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Washington Lands Commissioner Supports Good Neighbor Authority

Hilary Franz

The spring floods in eastern Washington are just receding, but already wildfire season has begun. A brush fire pushed by strong winds burned nearly three thousand acres Sunday near the Hanford Nuclear Reservation.

This summer, crews in Washington and Idaho will work on forest restoration projects on state and federal lands. Some projects are aimed at lowering wildfire risk; others have different goals.

Officials in both states have embraced offers by the Forest Service, which has granted the states so-called Good Neighbor Authority to work in national forests. Idaho is working about a dozen projects in the Gem State; Washington has a handful going on both sides of the Cascades.

Washington Lands Commissioner Hilary Franz says the magnitude of wildfires in recent years has made it essential that governments at all levels work together.

“The reality is, not only does our forest challenges, the disease and insects, cross property boundaries, so does our wildfires," Franz said. 

"It is very clear that if we don’t work with our federal partners and if we aren’t able to get on federal lands and do the forest health treatments on federal lands that we’re doing on our state lands, then we will continue to face the catastrophic wildfires that we saw in 2014 and 2015 that cost our state over $500 million and burnt over a million acres of forest and ag land," she said. "We will continue to face the challenge of our forest health and disease and insect infestations crossing. And so that’s why this has to be something that isn’t just focused on state lands, but must be focused on our federal lands and the Good Neighbor Authority gives us that opportunity.”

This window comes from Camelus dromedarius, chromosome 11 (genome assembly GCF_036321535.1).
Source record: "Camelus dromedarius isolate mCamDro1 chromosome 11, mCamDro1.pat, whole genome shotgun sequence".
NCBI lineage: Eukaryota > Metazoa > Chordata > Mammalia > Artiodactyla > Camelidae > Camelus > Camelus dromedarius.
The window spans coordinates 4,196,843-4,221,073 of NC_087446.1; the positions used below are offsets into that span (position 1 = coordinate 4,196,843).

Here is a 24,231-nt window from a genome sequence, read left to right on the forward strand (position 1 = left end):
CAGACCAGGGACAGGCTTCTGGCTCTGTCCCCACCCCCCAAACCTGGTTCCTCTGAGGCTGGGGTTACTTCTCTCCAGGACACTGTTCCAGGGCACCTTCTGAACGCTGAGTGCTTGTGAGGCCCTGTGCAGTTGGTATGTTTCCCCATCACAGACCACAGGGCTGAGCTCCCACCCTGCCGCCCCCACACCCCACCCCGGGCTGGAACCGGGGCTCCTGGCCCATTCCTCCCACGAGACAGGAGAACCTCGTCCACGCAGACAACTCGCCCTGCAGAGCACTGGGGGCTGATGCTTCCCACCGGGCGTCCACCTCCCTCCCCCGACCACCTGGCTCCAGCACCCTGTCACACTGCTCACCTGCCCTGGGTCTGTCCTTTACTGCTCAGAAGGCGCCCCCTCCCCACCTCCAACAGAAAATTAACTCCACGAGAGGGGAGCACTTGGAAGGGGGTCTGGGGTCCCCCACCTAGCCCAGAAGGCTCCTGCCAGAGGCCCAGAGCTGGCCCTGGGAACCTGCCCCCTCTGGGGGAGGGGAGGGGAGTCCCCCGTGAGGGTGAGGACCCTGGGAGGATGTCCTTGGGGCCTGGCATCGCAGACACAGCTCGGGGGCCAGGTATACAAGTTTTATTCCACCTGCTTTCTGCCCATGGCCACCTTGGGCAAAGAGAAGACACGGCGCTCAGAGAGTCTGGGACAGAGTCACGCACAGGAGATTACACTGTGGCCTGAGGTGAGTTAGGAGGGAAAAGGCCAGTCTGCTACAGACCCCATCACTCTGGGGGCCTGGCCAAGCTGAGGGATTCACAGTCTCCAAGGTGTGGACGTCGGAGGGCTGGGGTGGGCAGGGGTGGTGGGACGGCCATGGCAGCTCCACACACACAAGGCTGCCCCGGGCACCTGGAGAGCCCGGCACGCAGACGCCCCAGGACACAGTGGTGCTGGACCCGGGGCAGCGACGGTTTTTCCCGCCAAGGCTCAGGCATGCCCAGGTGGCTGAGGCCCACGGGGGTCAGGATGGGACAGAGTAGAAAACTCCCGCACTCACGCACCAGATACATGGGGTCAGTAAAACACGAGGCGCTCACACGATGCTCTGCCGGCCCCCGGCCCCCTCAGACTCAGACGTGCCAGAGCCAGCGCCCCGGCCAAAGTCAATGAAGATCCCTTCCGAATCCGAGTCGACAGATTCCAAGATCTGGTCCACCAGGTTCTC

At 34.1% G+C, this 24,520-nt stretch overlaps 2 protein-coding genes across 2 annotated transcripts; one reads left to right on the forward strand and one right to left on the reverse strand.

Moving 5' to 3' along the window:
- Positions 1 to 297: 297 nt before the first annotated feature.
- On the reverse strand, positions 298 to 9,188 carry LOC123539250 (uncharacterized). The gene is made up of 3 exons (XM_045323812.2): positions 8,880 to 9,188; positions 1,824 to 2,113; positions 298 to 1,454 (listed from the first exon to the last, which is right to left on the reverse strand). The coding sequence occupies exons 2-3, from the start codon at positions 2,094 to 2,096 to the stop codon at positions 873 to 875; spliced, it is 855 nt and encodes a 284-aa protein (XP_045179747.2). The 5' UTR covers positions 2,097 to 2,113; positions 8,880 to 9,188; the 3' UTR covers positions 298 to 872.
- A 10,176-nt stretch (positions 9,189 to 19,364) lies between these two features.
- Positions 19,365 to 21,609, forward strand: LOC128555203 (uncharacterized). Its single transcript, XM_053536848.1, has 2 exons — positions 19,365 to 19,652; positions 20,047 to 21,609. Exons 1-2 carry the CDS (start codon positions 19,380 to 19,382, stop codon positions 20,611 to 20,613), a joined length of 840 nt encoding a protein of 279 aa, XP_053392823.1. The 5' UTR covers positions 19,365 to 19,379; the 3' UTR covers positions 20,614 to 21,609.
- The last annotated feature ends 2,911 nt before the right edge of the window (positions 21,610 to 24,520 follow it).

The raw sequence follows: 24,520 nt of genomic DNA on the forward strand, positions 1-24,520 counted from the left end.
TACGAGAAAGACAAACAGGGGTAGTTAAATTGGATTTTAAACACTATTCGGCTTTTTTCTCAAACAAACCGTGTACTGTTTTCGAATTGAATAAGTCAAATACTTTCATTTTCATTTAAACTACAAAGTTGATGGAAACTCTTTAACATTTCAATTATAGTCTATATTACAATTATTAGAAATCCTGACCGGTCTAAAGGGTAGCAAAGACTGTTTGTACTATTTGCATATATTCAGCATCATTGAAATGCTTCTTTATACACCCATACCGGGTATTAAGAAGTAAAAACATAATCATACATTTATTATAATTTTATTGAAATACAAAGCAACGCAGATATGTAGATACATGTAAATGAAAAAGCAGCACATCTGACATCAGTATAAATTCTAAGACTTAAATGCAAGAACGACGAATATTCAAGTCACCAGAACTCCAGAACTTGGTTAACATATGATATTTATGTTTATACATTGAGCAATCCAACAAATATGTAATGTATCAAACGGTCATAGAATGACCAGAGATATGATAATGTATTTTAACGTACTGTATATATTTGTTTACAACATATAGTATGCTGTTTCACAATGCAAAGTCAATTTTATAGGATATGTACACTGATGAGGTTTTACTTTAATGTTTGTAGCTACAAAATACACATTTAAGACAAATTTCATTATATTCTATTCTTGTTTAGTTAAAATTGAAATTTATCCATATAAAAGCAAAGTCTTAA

“There are conservation groups out there who still think this is a ruse to go out and cut timber on federal and state lands," Doug Nadvornick asked. "What do you say to those folks when they say you’re not being tough enough on those timber companies?”

“We have a responsibility to be engaging with the public, engaging with our communities on the forest health crisis and the issue of how prevalent it is, how significant it is and how no action or not treating these lands is not an acceptable answer, because it will actually lead to further environmental degradation, not only the forests dying that are critical and valuable to clean water, clean air and for carbon sequestration," Franz said.  "But we will also have even further environmental catastrophe and degradation as we see wildfires filling our air with smoke, polluting our waters and killing our wildlife and habitat.

“The authority that we signed, the agreement that we signed, is larger than just forest health treatments," she said. "It actually enables us to do wildlife and aquatic habitat restoration, where we’re actually able to go in on our federal lands and be able to start to restore some of the habitat area there for salmon and other wildlife that have just been challenged and they haven’t had the resources to do. It also enables us to extend our monitoring and research projects and learning about critical habitat and wildlife needs, as well as the opportunity to expand recreation for hikers and birdwatchers and other recreationists so they can actually grow the passion for our natural resources.

"We all know that state and federal governments have limited resources and limited capacity and the more that we’re partnering together and working together, then we can get greater efficiencies and economies of scale," Franz said. "So if I already have people on the ground on state land doing habitat restoration work or I have people on the ground doing forest health work, let’s be able to cross those boundaries and continue to be able to take care of the federal area as well as the state area. And as we know, just like wildfires, just like forest health issues, wildlife also crosses jurisdictional boundaries and this creates an opportunity for us to finally be operating in a way that it’s about an ecosystem and how it functions and it will function better, rather than jurisdictional lines.”


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